Lawrence E. Collins


Alyssa, a young woman, with torn, red rose-petals in her auburn hair, dressed in a knitted, sleeveless sweater and jeans, prepares to dial her cell phone for a taxi as she sits on the edge of her hastily packed suitcase in the front hallway. Her fingers gingerly touch the bandage on her broken nose as she tastes blood from her split lip, having felt an hour before the fury of her bullying, abusive husband.

She hears the loud muffler of her husband's car returning as it pulls into the driveway in front of their house. He's too cheap to get it fixed. When they first met, his carefulness over spending a dollar impressed her. He seemed responsible, until she realized, unfortunately after they were married, that he was financially illiterate, neither capable of spending it nor earning it. She knows she is much smarter than he is, and he resents it.

She hurries upstairs with her twin babies in her arms and hides in the master bedroom closet. Her face, full of terror, is ghoulishly illuminated in the lighted glow of her cell phone.

She hugs her twin babies to her hips, as they hold on tight to her sides, their tongues and lips licking and sucking at thin air, as they search in the semi-darkness for the bounty of mother's milk. Her buffeted, bra-less breasts, two enormous bladders of milk on her chest, spill drops of  precious liquid through the loose web of the wool of her sweater, which rises up, exposing her bare, battered belly, covered with the deep, dark, criss-crossed, penetrating bruises from his fists. The bruises, imprinted with a pattern of stud-like marks from his rhinestone-encrusted rings, resemble the tracks left  by the heavy, thickly-treaded wheels on a Mack truck.

Hearing footsteps, she peers out through the closet door keyhole.

The big, black pupil of his eye is glaring in.


                                                        .   .   .  .  .


Alyssa pushes the number saved in the auto-dial on her cell phone. She found it the day before in the Yellow Pages, under the reassuring, supportive, borrowed police slogan “To Serve and Protect” which listed Private Detectives.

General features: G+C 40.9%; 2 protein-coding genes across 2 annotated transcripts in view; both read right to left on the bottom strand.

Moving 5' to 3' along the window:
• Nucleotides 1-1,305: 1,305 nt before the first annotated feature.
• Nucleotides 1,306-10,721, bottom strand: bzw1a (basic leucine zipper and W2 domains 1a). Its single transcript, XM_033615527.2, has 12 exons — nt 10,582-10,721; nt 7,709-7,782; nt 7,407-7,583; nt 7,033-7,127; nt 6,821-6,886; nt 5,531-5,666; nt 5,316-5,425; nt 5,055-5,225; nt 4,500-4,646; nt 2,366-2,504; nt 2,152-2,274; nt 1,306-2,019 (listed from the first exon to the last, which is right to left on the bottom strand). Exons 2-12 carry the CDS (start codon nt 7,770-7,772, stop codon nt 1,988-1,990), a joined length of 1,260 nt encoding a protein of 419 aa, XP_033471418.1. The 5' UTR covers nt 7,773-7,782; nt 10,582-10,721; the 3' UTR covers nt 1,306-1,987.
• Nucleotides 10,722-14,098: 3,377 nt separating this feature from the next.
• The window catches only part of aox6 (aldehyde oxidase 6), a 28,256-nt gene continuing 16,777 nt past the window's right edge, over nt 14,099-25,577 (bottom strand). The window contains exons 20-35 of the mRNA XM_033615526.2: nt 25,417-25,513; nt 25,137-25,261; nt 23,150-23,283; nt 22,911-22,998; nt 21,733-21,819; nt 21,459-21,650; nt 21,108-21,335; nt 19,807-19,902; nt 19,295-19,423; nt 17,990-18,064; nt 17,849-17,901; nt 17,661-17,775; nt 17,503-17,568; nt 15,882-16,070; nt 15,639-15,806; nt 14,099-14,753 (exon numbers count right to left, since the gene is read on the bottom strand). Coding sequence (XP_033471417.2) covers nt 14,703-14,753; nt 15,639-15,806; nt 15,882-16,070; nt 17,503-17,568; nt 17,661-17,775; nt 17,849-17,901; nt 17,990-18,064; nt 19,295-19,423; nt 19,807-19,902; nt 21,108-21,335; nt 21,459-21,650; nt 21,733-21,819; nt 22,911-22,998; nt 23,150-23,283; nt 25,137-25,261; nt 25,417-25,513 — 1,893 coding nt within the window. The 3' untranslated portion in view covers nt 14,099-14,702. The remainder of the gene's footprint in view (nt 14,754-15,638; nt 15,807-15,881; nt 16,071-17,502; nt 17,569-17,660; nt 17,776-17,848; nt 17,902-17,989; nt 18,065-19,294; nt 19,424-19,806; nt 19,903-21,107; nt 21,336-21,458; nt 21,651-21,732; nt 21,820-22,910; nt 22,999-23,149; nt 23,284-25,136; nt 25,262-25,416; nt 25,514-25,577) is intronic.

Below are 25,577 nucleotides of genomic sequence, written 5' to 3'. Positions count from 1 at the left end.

“Harry Rush, Private Detective speaking.”

When Harry was twelve his father took him out on the lake in a row boat under the guise of teaching the dog to swim. Instead of the dog, his father threw Harry in and then laughed uproariously when the dog his father knew could already swim jumped in and saved Harry.

Harry felt he could have found some solace if he had been saved by a Saint Bernard, but by a tiny terrier was embarrassing. Harry soon taught himself to swim.

Some years later, he invited his father to join him on the lake in a rented canoe for an afternoon of fly-fishing for trout. Harry, disguising his own actions while casting his fly-line, intentionally capsized the canoe. He was amazed to discover that his father, who had tormented and bullied him throughout his young life, had an Achilles heel; he could not swim. After Harry saved his father and they drifted to shore on the capsized canoe, his father, mortified, kicked out at the dog, which nipped his ankle in rebuke. His father never bullied Harry or the dog again.

Harry realized people who are bullies become cowards when confronted. Now his ambition in life is ‘to serve and protect’. When his application to join the police force was rejected, he became a private detective instead. He sits behind his blotter-topped desk watching Esmerelda the cat’s tail swish back and forth on the floor as she eyes a mouse she has cornered behind the water-cooler in his “Private Detective” office in this run-down building. Though he has become the not-so-famous, practically unknown private detective with a reputation for a lack of success in solving cases, Harry knows no one and nothing will stop him when that awaited moment in his life comes when he can step in, no matter the odds, and make a difference.

Recently risen from the depths of a dream, Harry remains poised and ready to respond to the ringing of his phone when he becomes called upon to act.

“I need your help,” she whispers, telling him her dire situation and where she is.

“Harry Rush, Private Detective is on his way!”



Lawrence E. Collins travels, hikes, fishes and writes from his hometown, St. John’s, NL. His stories have been published in magazines, including Canadian Stories Magazine, ‘The Dress’, Vol 17 No. 96, April/May, 2014, ‘Ebenezer's Party’, feature story, Vol 17 No. 99, Oct/Nov, 2014, at [Archives 2014], and ‘Sidney’, Vol 18 No. 102, April/May, 2015.
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